Friday, September 30, 2022

Manitoba youth at high risk from COVID recommend third vaccine dose

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Manitoba youth at high risk from COVID-19 and its variants are being recommended a third dose of the vaccine, according to guidance announced by public health officials on Monday.

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Following new recommendations from the National Advisory Committee on Immunization, effective Monday, youth ages 12 to 17 should receive a third dose of the COVID-19 vaccine if they are at high risk of serious consequences due to medical or social risk factors or can be. (NACI). The third dose will be given at least six months after the second dose.

“We know we have a significant population of adolescents who meet those criteria who are at high risk of serious consequences and would benefit from being protected as much as possible against this virus and its variants,” said Dr. Joss Reimer, Vaccine Implementation Task Force. Medical lead on Monday in a vaccine and health system update.

Meanwhile, Dr David Mattier, one of the leads for Manitoba’s COVID Response Incident Command, reported that the number of Manitobans in the hospital has continued to “plateau” in recent days, with 702 COVID-positive patients in the hospital on Monday , down 14 from Sunday and a decrease of 4.5% compared to the previous week.

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“To give some context, the number of COVID-19-positive patients was increasing by 70 or 80% a week from mid-January to mid-January,” Matier said, noting that the number of new patients in intensive care units COVID admissions are still high. They want the numbers to be falling below the numbers they saw a week or two ago. “So we’re headed in the right direction.”

Youth eligible for a booster dose will include those with underlying medical conditions that put them at increased risk, living in shelters, group homes and correctional facilities, and belonging to racial or marginalized communities disproportionately affected by COVID are affected.

Reimer said neither the province nor the NACI is recommending boosters for the general population of youth in this age group. Only those who meet the criteria are eligible.

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“Right now it looks like young people at low risk are well protected and well protected from serious consequences,” Reimer said. “The only way the recommendation is going to change is if there is evidence that a booster dose is important for that age group to reduce the risk of serious disease for them.”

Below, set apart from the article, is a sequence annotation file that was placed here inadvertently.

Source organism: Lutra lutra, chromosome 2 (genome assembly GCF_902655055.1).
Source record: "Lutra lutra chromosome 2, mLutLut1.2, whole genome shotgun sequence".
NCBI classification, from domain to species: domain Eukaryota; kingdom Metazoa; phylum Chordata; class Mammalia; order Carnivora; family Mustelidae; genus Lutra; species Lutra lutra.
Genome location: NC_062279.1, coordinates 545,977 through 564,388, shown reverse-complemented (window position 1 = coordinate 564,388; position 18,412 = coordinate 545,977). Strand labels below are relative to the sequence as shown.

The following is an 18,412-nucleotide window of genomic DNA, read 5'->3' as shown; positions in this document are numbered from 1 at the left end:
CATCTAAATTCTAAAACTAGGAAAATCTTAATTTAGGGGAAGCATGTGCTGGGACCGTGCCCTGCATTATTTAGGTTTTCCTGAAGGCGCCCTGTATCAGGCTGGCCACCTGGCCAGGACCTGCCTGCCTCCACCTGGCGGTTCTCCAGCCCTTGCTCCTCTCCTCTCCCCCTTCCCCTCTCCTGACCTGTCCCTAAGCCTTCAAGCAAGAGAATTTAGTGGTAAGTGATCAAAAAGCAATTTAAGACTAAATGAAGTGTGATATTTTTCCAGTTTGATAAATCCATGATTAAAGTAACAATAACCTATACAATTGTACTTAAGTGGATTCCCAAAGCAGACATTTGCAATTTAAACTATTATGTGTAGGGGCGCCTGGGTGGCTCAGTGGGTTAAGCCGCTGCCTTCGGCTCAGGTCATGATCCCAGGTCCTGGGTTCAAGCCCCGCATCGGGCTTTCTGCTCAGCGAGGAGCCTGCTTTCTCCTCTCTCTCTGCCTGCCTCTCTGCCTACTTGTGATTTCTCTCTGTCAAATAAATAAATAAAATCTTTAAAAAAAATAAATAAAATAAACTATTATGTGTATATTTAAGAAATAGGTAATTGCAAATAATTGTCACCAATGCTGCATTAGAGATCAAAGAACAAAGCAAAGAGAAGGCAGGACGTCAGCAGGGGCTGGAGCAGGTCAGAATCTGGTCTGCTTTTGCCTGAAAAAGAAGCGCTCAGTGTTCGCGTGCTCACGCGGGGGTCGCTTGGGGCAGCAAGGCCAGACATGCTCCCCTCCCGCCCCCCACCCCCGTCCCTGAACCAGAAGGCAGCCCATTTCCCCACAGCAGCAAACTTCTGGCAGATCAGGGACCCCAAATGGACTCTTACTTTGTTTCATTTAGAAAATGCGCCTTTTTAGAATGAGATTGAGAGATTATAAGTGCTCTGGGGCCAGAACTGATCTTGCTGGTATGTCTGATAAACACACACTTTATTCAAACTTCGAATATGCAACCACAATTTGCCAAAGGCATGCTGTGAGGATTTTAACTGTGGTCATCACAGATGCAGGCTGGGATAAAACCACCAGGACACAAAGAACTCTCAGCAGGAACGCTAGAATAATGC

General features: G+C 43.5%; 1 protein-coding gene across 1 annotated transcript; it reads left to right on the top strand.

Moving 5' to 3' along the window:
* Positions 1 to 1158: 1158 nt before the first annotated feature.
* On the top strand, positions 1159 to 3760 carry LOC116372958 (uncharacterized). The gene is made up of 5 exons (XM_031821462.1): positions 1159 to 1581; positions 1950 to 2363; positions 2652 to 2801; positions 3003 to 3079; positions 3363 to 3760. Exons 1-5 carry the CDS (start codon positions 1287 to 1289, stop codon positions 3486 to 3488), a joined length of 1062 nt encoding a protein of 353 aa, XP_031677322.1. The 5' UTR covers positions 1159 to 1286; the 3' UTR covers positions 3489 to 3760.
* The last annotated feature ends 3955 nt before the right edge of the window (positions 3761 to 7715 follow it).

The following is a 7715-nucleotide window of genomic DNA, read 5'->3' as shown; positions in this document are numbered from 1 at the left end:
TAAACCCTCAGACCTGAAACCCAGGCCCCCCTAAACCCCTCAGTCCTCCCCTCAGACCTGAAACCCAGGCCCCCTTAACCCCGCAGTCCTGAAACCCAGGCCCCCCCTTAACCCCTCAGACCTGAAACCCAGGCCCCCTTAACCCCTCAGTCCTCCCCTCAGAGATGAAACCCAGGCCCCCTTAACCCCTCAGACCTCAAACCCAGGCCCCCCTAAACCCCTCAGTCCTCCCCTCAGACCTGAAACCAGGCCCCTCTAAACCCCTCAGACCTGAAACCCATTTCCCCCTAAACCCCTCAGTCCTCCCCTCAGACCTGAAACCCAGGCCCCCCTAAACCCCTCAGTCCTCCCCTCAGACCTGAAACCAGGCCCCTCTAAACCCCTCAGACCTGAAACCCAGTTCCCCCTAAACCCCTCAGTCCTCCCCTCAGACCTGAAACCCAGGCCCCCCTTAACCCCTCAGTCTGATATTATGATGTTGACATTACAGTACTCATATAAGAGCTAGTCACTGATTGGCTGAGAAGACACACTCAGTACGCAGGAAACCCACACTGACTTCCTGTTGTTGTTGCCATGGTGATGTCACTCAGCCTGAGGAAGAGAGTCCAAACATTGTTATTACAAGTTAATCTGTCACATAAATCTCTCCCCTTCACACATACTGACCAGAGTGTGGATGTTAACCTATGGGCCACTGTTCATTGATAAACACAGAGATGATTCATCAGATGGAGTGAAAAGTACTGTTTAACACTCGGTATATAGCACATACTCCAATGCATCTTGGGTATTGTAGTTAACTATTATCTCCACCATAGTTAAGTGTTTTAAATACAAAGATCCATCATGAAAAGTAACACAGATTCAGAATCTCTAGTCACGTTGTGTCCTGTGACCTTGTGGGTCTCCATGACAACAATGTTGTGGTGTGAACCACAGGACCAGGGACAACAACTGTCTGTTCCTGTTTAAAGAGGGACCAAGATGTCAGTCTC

Public health will continue to use Pfizer to reduce the small risk associated with myocarditis and/or pericarditis. This swelling of the heart tissue is extremely rare and mild when it occurs after vaccination. Preliminary safety data from real-world use of the booster in adolescents did not show any additional safety concerns.

“It almost always resolves completely without any serious long-term consequences,” Reimer said.

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Parents or guardians of children who do not fit the eligibility categories but still feel they should get a booster should discuss their individual circumstances with their family doctor or pediatrician.

Matier said Manitoba recorded three new ICU cases on Sunday and 27 new COVID positive cases last week. As of midnight Sunday, there were 109 adult patients in the ICU, of whom 47 received COVID care, which was significantly higher than the pre-pandemic baseline capacity of 72 patients.

“We are very eager to have this wave in our rear-view mirror. But we are not there yet, although we are heading in the right direction,” he said.

The province reported on Monday that the number of COVID hospital admissions last week was down 19% compared to the previous week and that new admissions to intensive care units also declined by 19%.

“Things in the health care system are showing signs of slowing down, but don’t misunderstand that as anything but normal,” Mattier said. “It is very busy. There are still many staff away from their normal duties to support the care of COVID patients and there are many Manitobans who continue to wait for procedures.”

[email protected]

Twitter: @SunGlenDawkins

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